This is what you have constantly said to me, O Milo, when these men who hear me now have been absent; but this is what I say to you when they are present to listen. I cannot indeed, praise you sufficiently for being of such a spirit as you are; but the more godlike that virtue of yours is, the greater is the pain which I feel at being separated from you. Nor, indeed, if you are taken from me, will the complaints, which are all that is left to me, do anything to comfort me, or to prevent my being angry with those men from whom I have received so severe a blow. For it is not my enemies who will tear you from me, but those who are my greatest friends. It is not men who have at times deserved ill at my hands, but those who have always deserved exceedingly well. You never, O judges, will inflict such grief upon me, (although, what grief can be so great as this?) but you will never inflict this particular grief upon me, of forcing me to forget how greatly you have always regarded me. And if you, yourselves, have forgotten it, or if any part of my conduct has offended you, why do you not make me atone for that offense rather than Milo? For I shall have lived gloriously enough if I die before seeing any such great misfortune happen to him.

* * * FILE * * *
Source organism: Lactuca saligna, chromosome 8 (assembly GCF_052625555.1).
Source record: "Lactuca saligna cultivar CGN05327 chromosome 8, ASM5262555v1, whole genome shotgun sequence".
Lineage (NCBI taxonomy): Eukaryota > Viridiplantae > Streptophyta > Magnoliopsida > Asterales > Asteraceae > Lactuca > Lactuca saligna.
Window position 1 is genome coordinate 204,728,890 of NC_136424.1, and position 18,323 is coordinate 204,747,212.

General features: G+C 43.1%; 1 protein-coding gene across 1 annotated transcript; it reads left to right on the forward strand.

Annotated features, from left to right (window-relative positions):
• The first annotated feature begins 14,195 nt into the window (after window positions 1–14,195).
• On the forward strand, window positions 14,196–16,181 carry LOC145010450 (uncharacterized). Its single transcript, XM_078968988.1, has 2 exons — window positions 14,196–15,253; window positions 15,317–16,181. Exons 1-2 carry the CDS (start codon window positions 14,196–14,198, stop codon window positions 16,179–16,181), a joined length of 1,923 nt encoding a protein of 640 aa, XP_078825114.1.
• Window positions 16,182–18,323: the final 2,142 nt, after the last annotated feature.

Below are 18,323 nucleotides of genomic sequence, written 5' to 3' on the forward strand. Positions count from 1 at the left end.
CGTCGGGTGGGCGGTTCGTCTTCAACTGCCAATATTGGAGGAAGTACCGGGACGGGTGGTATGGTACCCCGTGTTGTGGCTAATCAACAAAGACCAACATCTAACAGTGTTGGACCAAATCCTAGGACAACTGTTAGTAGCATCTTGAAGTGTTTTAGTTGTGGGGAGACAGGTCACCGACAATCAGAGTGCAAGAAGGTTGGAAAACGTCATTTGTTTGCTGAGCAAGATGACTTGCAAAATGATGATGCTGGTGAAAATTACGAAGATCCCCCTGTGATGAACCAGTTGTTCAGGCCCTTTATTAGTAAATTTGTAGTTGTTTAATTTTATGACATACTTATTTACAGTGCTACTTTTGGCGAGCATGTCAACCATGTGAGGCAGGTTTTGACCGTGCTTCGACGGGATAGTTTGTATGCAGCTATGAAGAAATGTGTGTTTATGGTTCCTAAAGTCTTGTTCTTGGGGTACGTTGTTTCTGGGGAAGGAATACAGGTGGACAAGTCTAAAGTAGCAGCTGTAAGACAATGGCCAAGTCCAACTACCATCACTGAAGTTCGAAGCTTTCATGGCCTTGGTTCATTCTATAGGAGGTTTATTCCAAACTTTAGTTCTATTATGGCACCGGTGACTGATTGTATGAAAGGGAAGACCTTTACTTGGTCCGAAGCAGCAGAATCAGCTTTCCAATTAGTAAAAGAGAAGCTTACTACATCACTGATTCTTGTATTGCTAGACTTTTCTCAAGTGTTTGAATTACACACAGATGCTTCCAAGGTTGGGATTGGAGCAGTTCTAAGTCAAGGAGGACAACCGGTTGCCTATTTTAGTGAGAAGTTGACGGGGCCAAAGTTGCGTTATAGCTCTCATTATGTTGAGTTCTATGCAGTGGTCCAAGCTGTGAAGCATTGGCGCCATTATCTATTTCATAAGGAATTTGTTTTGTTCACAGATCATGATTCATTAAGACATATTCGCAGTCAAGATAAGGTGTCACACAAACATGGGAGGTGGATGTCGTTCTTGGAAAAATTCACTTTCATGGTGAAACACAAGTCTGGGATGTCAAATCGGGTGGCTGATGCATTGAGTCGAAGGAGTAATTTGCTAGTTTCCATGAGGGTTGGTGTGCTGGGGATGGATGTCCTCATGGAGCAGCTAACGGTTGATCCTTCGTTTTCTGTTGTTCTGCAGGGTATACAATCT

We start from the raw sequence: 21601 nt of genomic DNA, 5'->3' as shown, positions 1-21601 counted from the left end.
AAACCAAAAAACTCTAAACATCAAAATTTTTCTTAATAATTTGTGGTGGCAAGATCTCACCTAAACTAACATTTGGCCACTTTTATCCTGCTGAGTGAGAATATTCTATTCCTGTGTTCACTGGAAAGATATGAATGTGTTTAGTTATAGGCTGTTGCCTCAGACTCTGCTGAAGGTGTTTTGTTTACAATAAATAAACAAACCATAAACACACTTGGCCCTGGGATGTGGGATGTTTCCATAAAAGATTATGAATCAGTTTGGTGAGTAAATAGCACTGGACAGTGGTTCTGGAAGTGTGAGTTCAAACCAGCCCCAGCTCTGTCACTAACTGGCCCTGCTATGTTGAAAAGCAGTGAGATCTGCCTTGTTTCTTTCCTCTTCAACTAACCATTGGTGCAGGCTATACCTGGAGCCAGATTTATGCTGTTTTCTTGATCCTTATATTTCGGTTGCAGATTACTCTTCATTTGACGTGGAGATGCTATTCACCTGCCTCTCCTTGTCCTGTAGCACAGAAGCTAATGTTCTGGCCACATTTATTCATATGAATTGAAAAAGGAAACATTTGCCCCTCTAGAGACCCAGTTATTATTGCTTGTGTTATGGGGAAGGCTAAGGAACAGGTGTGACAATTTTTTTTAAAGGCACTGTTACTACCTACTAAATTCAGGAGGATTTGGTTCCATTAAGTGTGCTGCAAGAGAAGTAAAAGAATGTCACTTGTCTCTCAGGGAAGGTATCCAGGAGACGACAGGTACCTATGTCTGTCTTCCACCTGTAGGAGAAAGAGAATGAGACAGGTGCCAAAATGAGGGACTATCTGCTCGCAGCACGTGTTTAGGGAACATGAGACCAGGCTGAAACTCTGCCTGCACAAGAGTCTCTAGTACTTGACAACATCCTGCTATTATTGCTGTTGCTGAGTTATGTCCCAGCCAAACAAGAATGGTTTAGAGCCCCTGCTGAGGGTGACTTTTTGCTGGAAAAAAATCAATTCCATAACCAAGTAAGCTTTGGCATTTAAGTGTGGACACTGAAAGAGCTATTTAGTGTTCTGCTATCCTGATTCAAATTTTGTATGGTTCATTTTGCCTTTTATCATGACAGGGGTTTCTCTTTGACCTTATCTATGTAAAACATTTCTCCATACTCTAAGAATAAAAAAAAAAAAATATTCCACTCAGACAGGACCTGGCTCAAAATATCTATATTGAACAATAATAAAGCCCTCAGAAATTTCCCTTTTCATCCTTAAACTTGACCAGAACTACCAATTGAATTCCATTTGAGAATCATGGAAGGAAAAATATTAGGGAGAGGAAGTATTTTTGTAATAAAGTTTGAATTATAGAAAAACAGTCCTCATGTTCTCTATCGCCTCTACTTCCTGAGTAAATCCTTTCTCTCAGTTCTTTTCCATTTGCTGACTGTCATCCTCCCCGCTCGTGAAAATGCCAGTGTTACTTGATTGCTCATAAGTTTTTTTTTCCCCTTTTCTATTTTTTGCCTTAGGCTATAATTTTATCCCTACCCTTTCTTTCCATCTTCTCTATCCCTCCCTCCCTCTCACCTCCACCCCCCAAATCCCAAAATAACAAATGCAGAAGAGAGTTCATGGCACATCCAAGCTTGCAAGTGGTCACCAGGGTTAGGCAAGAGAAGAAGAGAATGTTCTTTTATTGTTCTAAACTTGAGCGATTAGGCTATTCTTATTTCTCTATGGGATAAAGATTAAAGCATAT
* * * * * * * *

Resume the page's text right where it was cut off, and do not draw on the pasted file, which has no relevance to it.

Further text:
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THE SPEECH OF M. T. CICERO AGAINST PUBLIUS VATINIUS; CALLED ALSO, THE EXAMINATION OF PUBLIUS VATINIUS.
THE SPEECH OF M. T. CICERO IN DEFENCE OF TITUS ANNIUS MILO.
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